Now think about how productive and impactful it would be to apply the spring cleaning method to your community tennis courts. At USTA Mid-Atlantic, we know that your community tennis court is like your second home. So let us help you create opportunities to make your second home – the tennis courts –  fresh for the new spring season. 

To help you get started, we have compiled a list of three things that you can do right now to prepare your community tennis courts and spring into the new tennis season. Take a look at the three simple steps to spring clean your tennis courts below: 

#1: Apply for a USTA Mid-Atlantic Facility Restoration Grant

Having safe, well-maintained places to play improves community well-being, enhances the attractiveness of neighborhoods, and provides access to the benefits of tennis for all community members. USTA Mid-Atlantic Section offers the Facility Restoration Grant which can provide up to $10,000 for tennis court construction and refurbishment. This grant can provide direct support to communities looking to spruce up their local courts. As a nonprofit organization, USTA Mid-Atlantic is able to provide this grant thanks to generous gifts by supporters like you.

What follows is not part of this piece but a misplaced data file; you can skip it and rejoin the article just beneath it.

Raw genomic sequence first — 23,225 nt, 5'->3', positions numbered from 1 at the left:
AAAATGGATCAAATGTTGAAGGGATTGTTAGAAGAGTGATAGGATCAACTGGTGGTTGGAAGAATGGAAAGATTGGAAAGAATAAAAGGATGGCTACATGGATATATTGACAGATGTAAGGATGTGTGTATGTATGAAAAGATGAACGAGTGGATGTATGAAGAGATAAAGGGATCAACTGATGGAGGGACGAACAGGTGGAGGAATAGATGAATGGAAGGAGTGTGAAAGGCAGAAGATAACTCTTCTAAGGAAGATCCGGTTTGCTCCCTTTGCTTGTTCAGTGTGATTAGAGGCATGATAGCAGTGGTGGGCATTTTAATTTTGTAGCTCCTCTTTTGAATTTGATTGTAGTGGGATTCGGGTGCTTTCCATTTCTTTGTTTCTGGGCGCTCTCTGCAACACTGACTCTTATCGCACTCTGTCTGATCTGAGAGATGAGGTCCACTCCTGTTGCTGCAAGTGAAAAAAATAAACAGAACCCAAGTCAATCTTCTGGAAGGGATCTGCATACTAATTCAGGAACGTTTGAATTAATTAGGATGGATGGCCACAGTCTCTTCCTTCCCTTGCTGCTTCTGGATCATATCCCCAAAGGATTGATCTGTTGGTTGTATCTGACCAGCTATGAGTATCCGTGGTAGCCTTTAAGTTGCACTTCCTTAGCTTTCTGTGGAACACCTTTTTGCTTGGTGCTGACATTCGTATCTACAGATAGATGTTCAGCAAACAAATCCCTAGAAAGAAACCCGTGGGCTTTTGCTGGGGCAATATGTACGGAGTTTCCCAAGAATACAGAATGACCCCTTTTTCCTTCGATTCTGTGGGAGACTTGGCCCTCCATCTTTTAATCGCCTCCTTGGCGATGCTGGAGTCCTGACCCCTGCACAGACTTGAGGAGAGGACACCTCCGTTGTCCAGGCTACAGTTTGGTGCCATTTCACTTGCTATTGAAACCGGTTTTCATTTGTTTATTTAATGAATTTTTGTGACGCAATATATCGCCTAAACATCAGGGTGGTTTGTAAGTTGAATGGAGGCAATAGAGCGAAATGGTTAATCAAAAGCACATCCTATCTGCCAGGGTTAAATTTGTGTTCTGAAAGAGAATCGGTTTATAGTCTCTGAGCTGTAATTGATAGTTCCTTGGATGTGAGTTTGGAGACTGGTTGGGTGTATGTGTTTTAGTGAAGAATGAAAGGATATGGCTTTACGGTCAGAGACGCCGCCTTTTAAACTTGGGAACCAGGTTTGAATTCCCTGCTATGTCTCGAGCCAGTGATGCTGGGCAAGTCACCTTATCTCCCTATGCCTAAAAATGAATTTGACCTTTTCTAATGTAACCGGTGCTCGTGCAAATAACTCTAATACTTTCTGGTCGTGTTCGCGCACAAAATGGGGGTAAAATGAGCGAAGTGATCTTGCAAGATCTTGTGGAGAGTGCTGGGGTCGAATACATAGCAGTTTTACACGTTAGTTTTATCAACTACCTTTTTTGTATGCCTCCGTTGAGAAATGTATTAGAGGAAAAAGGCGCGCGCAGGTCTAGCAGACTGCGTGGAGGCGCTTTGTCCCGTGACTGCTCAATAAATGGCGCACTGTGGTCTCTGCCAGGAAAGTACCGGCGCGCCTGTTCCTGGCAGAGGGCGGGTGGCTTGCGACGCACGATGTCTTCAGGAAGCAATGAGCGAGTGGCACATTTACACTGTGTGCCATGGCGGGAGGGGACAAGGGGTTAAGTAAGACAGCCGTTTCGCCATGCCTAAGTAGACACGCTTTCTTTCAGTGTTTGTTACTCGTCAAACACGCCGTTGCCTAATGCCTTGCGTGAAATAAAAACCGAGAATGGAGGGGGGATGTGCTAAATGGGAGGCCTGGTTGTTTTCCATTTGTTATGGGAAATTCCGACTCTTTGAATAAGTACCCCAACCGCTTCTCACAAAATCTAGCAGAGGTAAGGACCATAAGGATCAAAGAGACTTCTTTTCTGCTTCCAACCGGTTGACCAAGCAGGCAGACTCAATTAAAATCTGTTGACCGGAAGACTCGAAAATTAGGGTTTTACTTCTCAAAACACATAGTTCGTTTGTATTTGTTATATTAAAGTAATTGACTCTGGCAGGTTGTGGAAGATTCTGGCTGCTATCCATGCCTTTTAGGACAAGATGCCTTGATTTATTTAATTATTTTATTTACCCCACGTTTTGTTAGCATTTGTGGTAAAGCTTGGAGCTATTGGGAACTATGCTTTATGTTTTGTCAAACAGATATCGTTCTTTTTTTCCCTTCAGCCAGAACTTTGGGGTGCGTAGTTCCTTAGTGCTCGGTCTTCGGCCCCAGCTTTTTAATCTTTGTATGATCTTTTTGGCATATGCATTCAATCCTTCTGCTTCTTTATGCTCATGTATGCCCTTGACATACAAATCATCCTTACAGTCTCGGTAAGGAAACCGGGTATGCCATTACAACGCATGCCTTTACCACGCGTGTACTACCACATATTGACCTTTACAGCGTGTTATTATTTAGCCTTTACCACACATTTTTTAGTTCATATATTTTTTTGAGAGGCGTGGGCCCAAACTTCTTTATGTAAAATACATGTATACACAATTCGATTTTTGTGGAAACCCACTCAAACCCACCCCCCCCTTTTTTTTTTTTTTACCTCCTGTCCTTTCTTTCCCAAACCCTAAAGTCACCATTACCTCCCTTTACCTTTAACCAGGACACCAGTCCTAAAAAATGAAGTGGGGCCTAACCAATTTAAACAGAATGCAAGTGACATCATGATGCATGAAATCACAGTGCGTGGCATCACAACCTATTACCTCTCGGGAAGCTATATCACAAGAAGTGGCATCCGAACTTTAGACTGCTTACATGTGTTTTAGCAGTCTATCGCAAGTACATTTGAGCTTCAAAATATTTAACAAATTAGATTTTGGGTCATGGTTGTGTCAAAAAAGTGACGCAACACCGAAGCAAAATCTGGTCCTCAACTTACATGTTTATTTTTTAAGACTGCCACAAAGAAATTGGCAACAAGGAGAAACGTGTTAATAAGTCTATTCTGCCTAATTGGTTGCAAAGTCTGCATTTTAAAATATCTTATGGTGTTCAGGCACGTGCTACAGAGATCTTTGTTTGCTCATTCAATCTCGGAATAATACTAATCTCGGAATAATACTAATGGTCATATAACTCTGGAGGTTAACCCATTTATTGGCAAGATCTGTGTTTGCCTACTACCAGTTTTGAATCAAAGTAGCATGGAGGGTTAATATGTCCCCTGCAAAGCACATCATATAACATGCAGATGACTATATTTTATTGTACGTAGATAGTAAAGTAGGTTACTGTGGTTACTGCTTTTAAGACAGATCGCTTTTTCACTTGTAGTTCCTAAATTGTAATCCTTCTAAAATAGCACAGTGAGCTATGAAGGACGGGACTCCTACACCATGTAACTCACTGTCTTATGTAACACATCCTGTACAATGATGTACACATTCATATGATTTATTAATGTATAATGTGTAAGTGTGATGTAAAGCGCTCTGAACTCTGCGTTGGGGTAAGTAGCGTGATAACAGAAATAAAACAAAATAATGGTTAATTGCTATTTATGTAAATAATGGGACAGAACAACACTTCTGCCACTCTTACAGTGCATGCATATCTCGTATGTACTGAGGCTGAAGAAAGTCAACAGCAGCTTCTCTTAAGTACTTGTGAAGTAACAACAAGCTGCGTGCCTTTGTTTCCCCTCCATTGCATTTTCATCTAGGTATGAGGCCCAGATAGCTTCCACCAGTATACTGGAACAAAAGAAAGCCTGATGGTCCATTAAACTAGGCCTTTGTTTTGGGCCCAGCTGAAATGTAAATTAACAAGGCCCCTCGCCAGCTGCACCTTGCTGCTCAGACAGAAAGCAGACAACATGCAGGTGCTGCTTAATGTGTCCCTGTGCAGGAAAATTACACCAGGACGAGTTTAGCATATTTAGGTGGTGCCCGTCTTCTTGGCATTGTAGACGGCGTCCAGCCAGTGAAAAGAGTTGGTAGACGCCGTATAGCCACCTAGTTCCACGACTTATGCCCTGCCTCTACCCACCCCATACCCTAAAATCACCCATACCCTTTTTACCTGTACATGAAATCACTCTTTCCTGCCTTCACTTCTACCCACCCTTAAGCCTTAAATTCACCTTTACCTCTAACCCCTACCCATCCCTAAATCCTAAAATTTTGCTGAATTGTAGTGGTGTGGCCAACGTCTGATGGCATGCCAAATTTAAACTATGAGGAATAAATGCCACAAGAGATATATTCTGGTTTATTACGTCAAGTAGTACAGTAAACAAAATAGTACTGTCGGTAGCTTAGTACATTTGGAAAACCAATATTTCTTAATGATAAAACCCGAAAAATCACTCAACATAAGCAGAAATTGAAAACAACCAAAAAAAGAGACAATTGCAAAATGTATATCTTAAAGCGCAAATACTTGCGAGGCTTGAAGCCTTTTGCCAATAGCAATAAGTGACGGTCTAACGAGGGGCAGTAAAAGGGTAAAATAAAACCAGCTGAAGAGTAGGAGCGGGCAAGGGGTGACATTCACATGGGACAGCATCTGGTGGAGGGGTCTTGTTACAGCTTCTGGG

Depending on where you play tennis in your community, you may need to work with local community organizations on the application process. For example if you play tennis in your neighborhood and you have a Homeowners Association, you will need to work with them on the application. If you play tennis in your local park, go to your Park and Recreation Department and tell them about the funding opportunity and that the application is available. The pathways are endless to clean up your local courts and you’re doing your part to make tennis available for all.